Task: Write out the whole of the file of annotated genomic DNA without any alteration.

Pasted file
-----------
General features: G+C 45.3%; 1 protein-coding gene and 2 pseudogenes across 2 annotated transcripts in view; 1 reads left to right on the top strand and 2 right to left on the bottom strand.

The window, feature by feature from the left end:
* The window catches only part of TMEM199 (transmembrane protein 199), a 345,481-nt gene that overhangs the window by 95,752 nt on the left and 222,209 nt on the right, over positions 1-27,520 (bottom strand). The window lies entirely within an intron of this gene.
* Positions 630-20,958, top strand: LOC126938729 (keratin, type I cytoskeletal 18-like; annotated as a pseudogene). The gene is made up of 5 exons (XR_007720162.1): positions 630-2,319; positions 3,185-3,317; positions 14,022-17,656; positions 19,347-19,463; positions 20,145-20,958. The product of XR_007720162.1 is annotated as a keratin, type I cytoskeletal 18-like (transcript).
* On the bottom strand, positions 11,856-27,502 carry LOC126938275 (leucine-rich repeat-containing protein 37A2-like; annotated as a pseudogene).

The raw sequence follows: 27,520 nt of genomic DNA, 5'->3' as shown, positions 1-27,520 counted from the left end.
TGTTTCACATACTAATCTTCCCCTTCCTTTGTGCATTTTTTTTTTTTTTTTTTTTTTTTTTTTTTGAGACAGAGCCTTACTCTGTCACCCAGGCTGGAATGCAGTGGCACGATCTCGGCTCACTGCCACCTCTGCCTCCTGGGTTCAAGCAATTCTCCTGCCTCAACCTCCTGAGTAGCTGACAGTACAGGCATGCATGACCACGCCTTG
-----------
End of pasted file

General features: G+C 45.3%; 1 protein-coding gene and 2 pseudogenes across 2 annotated transcripts in view; 1 reads left to right on the top strand and 2 right to left on the bottom strand.

The window, feature by feature from the left end:
* The window catches only part of TMEM199 (transmembrane protein 199), a 345,481-nt gene that overhangs the window by 95,752 nt on the left and 222,209 nt on the right, over positions 1-27,520 (bottom strand). The window lies entirely within an intron of this gene.
* Positions 630-20,958, top strand: LOC126938729 (keratin, type I cytoskeletal 18-like; annotated as a pseudogene). The gene is made up of 5 exons (XR_007720162.1): positions 630-2,319; positions 3,185-3,317; positions 14,022-17,656; positions 19,347-19,463; positions 20,145-20,958. The product of XR_007720162.1 is annotated as a keratin, type I cytoskeletal 18-like (transcript).
* On the bottom strand, positions 11,856-27,502 carry LOC126938275 (leucine-rich repeat-containing protein 37A2-like; annotated as a pseudogene).

The raw sequence follows: 27,520 nt of genomic DNA, 5'->3' as shown, positions 1-27,520 counted from the left end.
TGTTTCACATACTAATCTTCCCCTTCCTTTGTGCATTTTTTTTTTTTTTTTTTTTTTTTTTTTTTGAGACAGAGCCTTACTCTGTCACCCAGGCTGGAATGCAGTGGCACGATCTCGGCTCACTGCCACCTCTGCCTCCTGGGTTCAAGCAATTCTCCTGCCTCAACCTCCTGAGTAGCTGACAGTACAGGCATGCATGACCACGCCTTG